Next time, we may try some sauteed bok choy as a side dish.

Thursday, March 26, 2009

Stir Fry Non Recipe

I promise we've cooked and eaten in the last several weeks. I am not altogether sure where the last several weeks have gone, but I'm quite sure we cooked and ate during them.

There were crab cakes and pork tenderloin and grilled chicken and all kinds of stuff that I did not even photograph. Sorry.

We've made stir fry a couple of times. It is the ideal Monday night dish; spend a little time in the kitchen and eat healthy, meaning you get to feel virtuous and smug the rest of the night. NOT BAD for a Monday.

If I think about it in the morning before I leave for work, I marinate some chicken. I really like Taste of Gourmet's Great Grilling Marinade. Most of the time, it's after work before I do that and sometimes I use a combination of soy sauce and sesame oil.

I heat sesame oil over medium heat in a large skillet (I don't own a wok - the skillet works fine) and cook the chicken.

(Why is that picture sideways?)

When the chicken is cooked through, I wrap it in aluminum foil and slide it into a slightly warm (200 degrees) oven to stay warm.

I add more sesame oil and some soy sauce, maybe a bit of chicken stock or white wine, and add chopped red, yellow, and/or green peppers and onion and saute.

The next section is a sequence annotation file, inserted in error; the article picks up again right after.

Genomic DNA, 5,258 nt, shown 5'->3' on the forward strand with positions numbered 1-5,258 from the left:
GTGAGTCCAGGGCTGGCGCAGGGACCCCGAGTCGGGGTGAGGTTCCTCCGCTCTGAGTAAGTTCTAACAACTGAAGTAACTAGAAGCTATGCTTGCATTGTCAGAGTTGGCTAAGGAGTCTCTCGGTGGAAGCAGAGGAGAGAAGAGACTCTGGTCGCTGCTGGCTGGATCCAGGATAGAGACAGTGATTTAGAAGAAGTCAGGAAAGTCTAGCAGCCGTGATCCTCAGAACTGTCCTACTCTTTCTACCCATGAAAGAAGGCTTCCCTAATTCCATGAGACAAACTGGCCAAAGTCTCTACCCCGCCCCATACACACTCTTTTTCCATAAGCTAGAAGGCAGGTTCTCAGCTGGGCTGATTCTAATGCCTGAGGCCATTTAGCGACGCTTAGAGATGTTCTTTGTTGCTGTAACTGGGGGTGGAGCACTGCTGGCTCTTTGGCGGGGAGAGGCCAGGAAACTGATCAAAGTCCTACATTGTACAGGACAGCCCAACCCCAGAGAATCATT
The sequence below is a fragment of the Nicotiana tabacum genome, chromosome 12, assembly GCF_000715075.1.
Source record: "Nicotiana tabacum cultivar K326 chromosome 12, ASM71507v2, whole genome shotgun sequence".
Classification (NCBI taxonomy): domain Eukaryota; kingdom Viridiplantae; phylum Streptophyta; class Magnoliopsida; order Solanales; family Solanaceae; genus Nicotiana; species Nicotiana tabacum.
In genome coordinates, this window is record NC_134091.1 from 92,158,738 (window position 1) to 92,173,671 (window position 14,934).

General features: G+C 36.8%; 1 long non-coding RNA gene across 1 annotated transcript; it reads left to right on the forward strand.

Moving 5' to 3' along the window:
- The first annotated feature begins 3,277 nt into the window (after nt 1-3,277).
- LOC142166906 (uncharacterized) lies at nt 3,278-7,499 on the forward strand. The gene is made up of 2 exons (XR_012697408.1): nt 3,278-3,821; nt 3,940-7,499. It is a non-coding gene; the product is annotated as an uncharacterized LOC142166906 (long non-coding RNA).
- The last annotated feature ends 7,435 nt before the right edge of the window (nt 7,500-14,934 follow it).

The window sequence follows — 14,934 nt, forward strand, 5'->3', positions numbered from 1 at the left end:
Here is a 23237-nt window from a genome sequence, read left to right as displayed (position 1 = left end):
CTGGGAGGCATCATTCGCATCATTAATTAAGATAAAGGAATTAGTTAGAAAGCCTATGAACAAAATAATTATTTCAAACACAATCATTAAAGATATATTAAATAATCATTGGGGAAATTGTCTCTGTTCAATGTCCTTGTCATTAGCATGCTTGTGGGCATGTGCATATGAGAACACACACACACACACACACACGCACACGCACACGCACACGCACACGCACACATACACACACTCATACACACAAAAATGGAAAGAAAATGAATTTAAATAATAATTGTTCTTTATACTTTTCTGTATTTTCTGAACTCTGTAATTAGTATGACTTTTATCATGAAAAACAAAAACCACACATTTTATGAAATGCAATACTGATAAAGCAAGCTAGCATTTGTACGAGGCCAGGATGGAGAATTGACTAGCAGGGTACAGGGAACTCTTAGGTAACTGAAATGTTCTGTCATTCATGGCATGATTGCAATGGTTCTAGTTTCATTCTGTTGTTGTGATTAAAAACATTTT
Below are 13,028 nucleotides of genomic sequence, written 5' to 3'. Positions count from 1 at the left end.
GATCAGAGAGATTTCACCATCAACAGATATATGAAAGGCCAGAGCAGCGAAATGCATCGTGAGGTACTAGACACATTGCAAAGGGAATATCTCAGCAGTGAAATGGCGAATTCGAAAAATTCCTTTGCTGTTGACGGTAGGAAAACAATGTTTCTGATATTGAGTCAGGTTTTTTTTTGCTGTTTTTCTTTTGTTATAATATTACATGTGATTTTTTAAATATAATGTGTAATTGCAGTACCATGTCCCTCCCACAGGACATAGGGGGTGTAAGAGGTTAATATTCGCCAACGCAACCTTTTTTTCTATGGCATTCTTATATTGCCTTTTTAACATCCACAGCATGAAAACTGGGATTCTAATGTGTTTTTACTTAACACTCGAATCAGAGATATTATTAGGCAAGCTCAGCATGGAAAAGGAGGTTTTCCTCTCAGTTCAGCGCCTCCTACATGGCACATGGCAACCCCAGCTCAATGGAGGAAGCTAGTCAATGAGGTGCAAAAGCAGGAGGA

I really really like sugar snap peas and snow peas. Jeffrey is more partial to green beans. Whichever we use - we've tried different combinations and they're all good - add them toward the end.

When the veggies are almost done I toss some peanuts in there with them. I don't know why peanuts; that seems more Thai. When I do the tossing I guess it should be cashews. Whatever. I like both.

Add the nice warm chicken back to the mix and stir together.

Oh and in the meantime, the rice is cooking.

We always have leftovers and they're pretty good re-heated. Just cook some fresh rice.

Now I'm kind of craving it all over again.

Tuesday, March 3, 2009

Chocolate Mocha Cookies

This is my go-to cookie recipe. The dough is easy to mix up and keep stashed in the fridge or the freezer. The dark cookies look gorgeous decorated with different color royal icings - pastels for Easter egg-shaped cookies, bold colors for Christmas cookies. They're also tasty plain.

2 cups sugar
1 cup (2 sticks) butter, softened
1 tablespoon vanilla
2 eggs
3 cups all purpose flour
1 cup cocoa
4 tablespoons instant coffee
heaping 1/2 teaspoon cinnamon
1/2 teaspoon baking powder
1/2 teaspoon baking soda
1/2 teaspoon salt

Cream together sugar, butter, vanilla, and eggs in a medium bowl until light and fluffy. Stir in remaining ingredients. Cover and refrigerate at least one hour or overnight.

If you’d like to make your very own slice and bake cookies, after dough is well chilled, shape into a log shape, about two inches or so in diameter. Dust lightly with flour, wrap in aluminum foil and place in a freezer zip-top bag.

When ready to bake, slice off rounds about 1/4-inch thick and place on ungreased baking sheet. No need to thaw first.

(Dough can also be rolled out on a lightly floured surface and cut out with cookie cutters.)

I sprinkled these with raw sugar, thick and chunky. After the cookies bake the sugar on top has a nice crunch to it, which is perfect contrast to the chewey chocolatey cookie.

Preheat oven to 375°.

Bake for about 8 minutes or until set. Cool slightly on baking sheet; remove and cool completely on wire rack.